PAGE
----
Take the 2-minute tour ×
Stack Overflow is a question and answer site for professional and enthusiast programmers. It's 100% free, no registration required.

I'm still pretty new to using SSE and am trying to implement a modulo of 2*Pi for double-precision inputs of the order 1e8 (the result of which will be fed into some vectorised trig calculations).

My current attempt at the code is based around the idea that mod(x, 2*Pi) = x - floor(x/(2*Pi))*2*Pi and looks like:

#define _PD_CONST(Name, Val)                                            \
static const double _pd_##Name[2] __attribute__((aligned(16))) = { Val, Val }  

_PD_CONST(2Pi, 6.283185307179586);  /* = 2*pi  */  
_PD_CONST(recip_2Pi, 0.159154943091895); /* = 1/(2*pi)  */

void vec_mod_2pi(const double * vec, int Size, double * modAns)
{
    __m128d sse_a, sse_b, sse_c;
    int i;
    int k = 0;
    double t = 0;

    unsigned int initial_mode;
    initial_mode = _MM_GET_ROUNDING_MODE();

    _MM_SET_ROUNDING_MODE(_MM_ROUND_DOWN);

    for (i = 0; i < Size; i += 2)
    {
        sse_a = _mm_loadu_pd(vec+i);
        sse_b = _mm_mul_pd( _mm_cvtepi32_pd( _mm_cvtpd_epi32( _mm_mul_pd(sse_a, *(__m128d*)_pd_recip_2Pi) ) ), *(__m128d*)_pd_2Pi);
        sse_c = _mm_sub_pd(sse_a, sse_b);
        _mm_storeu_pd(modAns+i,sse_c);
    }

    k = i-2;
    for (i = 0; i < Size%2; i++)
    {
        t = (double)((int)(vec[k+i] * 0.159154943091895)) * 6.283185307179586;
        modAns[k+i] = vec[k+i] - t;
    }

    _MM_SET_ROUNDING_MODE(initial_mode);
}

Unfortunately, this is currently returning a lot of NaN with a couple of answers of 1.128e119 as well (some what outside the range of 0 -> 2*Pi that I was aiming for!). I suspect that where I'm going wrong is in the double-to-int-to-double conversion that I'm trying to use to do the floor.

Can anyone suggest where I've gone wrong and how to improve it?

P.S. sorry about the format of that code, it's the first time I've posted a question on here and can't seem to get it to give me empty lines within the code block to make it readable.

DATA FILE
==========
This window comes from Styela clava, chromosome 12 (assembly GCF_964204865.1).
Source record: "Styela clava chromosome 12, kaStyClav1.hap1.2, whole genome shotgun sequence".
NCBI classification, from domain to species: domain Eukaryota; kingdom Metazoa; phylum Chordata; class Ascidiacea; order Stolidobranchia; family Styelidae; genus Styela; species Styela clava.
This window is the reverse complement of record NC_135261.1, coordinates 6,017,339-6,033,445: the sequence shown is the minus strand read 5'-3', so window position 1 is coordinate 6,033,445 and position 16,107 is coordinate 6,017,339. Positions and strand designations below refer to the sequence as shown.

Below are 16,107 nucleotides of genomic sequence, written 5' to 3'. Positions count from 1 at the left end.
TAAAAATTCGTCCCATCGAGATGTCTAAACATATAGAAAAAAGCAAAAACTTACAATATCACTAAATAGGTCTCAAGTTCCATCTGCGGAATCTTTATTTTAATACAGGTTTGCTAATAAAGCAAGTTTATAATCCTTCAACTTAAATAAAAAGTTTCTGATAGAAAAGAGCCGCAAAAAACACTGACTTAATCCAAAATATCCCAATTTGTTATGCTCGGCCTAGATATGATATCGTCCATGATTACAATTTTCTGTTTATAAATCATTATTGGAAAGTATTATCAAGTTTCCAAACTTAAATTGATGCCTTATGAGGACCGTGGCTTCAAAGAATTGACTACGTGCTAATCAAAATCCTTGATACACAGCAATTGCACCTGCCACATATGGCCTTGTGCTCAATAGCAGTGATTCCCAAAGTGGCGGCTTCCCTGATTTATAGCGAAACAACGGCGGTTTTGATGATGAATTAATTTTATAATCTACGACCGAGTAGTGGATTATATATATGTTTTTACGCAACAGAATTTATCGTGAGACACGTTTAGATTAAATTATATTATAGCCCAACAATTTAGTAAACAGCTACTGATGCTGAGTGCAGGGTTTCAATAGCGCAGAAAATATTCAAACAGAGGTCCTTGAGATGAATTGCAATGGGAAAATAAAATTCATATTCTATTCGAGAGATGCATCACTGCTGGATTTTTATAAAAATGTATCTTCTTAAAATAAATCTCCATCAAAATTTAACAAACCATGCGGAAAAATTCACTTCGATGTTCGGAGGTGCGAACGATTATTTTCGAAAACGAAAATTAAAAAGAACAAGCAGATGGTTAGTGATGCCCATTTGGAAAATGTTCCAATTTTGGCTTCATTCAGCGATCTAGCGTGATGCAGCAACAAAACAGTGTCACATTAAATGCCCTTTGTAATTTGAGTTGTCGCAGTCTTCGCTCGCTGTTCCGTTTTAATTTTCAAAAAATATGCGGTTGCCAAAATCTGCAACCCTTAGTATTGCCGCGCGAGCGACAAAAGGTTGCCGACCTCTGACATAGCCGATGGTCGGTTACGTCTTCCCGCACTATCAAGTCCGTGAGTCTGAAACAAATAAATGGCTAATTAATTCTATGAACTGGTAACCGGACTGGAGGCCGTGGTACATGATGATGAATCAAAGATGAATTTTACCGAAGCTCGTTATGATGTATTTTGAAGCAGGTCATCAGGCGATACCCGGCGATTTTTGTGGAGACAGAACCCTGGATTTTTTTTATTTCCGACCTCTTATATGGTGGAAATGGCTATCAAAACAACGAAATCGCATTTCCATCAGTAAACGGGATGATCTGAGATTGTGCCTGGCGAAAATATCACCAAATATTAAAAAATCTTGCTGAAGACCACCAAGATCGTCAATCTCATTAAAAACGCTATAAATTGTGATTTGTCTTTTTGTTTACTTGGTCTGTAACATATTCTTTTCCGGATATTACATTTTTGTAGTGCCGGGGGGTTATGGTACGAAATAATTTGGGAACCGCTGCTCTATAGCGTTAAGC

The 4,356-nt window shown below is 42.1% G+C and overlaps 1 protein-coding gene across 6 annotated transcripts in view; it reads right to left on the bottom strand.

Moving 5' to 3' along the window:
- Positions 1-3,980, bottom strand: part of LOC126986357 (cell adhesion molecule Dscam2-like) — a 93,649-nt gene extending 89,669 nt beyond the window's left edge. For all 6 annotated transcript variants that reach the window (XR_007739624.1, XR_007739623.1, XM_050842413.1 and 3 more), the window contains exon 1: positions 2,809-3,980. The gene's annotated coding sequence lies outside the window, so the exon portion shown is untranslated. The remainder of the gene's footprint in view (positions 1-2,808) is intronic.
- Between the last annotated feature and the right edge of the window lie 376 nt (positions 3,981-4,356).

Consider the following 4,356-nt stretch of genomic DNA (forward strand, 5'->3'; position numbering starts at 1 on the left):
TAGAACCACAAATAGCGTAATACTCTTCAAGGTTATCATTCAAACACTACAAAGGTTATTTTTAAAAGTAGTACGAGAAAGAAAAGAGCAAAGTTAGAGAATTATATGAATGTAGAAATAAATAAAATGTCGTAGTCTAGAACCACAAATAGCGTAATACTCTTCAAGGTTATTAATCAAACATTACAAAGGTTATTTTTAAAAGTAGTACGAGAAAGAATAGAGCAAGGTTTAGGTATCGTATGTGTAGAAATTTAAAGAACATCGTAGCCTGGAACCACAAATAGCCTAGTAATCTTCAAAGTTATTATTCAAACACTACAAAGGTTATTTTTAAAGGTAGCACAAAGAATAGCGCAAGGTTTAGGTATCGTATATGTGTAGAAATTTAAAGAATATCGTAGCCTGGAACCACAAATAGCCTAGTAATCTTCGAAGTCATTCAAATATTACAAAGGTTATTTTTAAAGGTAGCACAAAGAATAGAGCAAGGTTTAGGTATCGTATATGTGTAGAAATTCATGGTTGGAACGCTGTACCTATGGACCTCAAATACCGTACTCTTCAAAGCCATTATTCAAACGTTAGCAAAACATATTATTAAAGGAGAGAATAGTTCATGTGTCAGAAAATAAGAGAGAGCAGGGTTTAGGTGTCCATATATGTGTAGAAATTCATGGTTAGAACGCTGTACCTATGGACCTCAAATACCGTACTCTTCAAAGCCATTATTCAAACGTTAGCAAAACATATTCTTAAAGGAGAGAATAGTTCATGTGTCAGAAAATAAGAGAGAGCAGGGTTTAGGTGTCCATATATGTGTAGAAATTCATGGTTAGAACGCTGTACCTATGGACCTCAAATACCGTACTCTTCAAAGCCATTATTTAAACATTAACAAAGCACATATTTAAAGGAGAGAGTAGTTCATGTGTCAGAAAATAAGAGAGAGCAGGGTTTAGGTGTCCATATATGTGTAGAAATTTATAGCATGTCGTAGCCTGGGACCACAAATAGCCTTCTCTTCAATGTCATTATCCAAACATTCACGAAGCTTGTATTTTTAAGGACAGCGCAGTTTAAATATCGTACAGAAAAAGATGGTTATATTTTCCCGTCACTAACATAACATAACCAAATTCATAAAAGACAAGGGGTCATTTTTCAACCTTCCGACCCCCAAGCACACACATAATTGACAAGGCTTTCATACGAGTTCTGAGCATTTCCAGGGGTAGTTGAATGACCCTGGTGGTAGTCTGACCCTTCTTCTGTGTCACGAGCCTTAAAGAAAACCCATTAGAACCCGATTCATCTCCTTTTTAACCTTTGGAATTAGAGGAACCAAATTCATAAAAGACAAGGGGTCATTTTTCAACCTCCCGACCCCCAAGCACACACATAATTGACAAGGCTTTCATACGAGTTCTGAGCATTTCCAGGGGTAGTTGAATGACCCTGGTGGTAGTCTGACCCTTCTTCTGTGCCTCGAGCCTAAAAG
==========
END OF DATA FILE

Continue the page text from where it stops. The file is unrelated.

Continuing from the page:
share|improve this question
    
Perhaps I should make it a wee bit clearer - I'm not super-concerned by accuracy of result here (in fact if it returned with single-precision accuracy, that would be fine). What I'm most concerned with is a) getting it to run in SSE so I can get rid of an unnecessary store/load that I've got at the moment between two other SSE blocks and b) making it run quickly if possible. –  BigA Jul 22 '12 at 13:06

2 Answers 2

If you want any kind of accuracy, the simple algorithm is terribly bad. For an accurace range reduction algorithm, see e.g. Ng et al., ARGUMENT REDUCTION FOR HUGE ARGUMENTS: Good to the Last Bit .

share|improve this answer
    
I need to go through that paper again to make sure that I've understood it but does that method not require more bits than are available in XMM registers? Is that method actually workable in SSE? –  BigA Jul 20 '12 at 11:39
    
@BigA: Indeed, you can't fit all of the bits into a single XMM reg at a time. You'll have to do something more sophisticated. –  janneb Jul 20 '12 at 11:44
    
An advantage of a simple "fmod 2pi" algorithm which should not be overlooked is that rounding errors introduced thereby will often counteract earlier rounding errors in the computation of the angle. For example, the result of the expression Math.Sin(x*(2*Math.Pi)) will generally be more accurate if Sin performs argument reduction mod Math.Pi than if it performs reduction mod π [for some values of x, the reduction mod π will work out slightly better, but for some it works out much worse]. –  supercat Jun 4 '14 at 15:50

For large arguments Hayne-Panek algorithm is typically used. However, the Hayne-Panek paper is quite difficult to read, and I suggest to have a look at Chapter 11 in the Handbook of Floating-Point Arithmetic for a more accessible explanation.

share|improve this answer

Your Answer

 
discard

By posting your answer, you agree to the privacy policy and terms of service.

Not the answer you're looking for? Browse other questions tagged or ask your own question.